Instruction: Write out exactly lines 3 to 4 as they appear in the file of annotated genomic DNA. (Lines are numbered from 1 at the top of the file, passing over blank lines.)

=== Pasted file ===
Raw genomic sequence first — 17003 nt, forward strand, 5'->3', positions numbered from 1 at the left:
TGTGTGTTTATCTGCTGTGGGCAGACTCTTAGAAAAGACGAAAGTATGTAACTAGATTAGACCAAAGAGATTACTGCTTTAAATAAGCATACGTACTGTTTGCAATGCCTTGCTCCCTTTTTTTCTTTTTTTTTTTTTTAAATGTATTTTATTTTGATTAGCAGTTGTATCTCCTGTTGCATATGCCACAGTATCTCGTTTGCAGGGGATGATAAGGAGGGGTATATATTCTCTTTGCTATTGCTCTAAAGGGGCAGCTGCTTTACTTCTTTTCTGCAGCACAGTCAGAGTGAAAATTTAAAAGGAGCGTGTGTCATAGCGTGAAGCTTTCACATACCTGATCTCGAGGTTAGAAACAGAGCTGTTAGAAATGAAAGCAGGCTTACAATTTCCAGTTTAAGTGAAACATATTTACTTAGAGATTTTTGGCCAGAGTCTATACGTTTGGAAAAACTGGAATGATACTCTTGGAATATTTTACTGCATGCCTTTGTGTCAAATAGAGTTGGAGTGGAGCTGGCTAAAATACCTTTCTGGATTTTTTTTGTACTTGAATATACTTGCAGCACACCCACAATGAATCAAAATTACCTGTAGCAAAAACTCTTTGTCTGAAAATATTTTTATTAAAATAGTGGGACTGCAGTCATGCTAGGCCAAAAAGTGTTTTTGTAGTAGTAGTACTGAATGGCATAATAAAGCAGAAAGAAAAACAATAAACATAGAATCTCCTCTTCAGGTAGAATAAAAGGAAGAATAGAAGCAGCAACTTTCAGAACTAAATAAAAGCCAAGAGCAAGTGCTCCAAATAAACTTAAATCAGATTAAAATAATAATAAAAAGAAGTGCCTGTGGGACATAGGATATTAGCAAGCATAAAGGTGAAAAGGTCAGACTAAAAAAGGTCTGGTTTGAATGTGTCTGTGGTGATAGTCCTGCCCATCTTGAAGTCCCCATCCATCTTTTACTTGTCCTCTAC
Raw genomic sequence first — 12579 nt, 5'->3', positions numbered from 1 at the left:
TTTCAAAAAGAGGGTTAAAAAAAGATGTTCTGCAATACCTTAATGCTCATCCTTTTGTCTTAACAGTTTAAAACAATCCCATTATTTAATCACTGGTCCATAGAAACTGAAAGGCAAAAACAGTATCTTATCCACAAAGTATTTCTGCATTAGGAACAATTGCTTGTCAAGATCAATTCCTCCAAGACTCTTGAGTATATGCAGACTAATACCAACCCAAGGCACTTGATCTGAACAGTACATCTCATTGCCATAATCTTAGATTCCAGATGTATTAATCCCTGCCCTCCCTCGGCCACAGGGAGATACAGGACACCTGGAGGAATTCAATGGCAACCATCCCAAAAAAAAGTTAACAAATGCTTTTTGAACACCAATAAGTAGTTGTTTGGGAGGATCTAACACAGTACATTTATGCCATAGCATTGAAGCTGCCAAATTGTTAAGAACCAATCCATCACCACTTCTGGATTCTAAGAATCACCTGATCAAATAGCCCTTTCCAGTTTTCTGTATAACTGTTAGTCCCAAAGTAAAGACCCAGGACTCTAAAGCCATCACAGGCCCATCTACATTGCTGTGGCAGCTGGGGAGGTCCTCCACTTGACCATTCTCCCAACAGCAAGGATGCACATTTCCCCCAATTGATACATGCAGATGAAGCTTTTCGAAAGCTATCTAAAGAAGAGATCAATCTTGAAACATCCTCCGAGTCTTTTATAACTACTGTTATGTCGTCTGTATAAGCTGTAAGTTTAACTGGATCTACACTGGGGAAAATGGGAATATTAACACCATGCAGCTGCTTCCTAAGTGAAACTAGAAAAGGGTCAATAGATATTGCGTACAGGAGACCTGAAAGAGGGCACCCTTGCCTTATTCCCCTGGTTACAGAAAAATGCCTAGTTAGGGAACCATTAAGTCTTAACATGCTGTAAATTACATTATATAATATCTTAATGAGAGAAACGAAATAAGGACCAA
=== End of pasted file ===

Raw genomic sequence first — 12579 nt, 5'->3', positions numbered from 1 at the left:
TTTCAAAAAGAGGGTTAAAAAAAGATGTTCTGCAATACCTTAATGCTCATCCTTTTGTCTTAACAGTTTAAAACAATCCCATTATTTAATCACTGGTCCATAGAAACTGAAAGGCAAAAACAGTATCTTATCCACAAAGTATTTCTGCATTAGGAACAATTGCTTGTCAAGATCAATTCCTCCAAGACTCTTGAGTATATGCAGACTAATACCAACCCAAGGCACTTGATCTGAACAGTACATCTCATTGCCATAATCTTAGATTCCAGATGTATTAATCCCTGCCCTCCCTCGGCCACAGGGAGATACAGGACACCTGGAGGAATTCAATGGCAACCATCCCAAAAAAAAGTTAACAAATGCTTTTTGAACACCAATAAGTAGTTGTTTGGGAGGATCTAACACAGTACATTTATGCCATAGCATTGAAGCTGCCAAATTGTTAAGAACCAATCCATCACCACTTCTGGATTCTAAGAATCACCTGATCAAATAGCCCTTTCCAGTTTTCTGTATAACTGTTAGTCCCAAAGTAAAGACCCAGGACTCTAAAGCCATCACAGGCCCATCTACATTGCTGTGGCAGCTGGGGAGGTCCTCCACTTGACCATTCTCCCAACAGCAAGGATGCACATTTCCCCCAATTGATACATGCAGATGAAGCTTTTCGAAAGCTATCTAAAGAAGAGATCAATCTTGAAACATCCTCCGAGTCTTTTATAACTACTGTTATGTCGTCTGTATAAGCTGTAAGTTTAACTGGATCTACACTGGGGAAAATGGGAATATTAACACCATGCAGCTGCTTCCTAAGTGAAACTAGAAAAGGGTCAATAGATATTGCGTACAGGAGACCTGAAAGAGGGCACCCTTGCCTTATTCCCCTGGTTACAGAAAAATGCCTAGTTAGGGAACCATTAAGTCTTAACATGCTGTAAATTACATTATATAATATCTTAATGAGAGAAACGAAATAAGGACCAA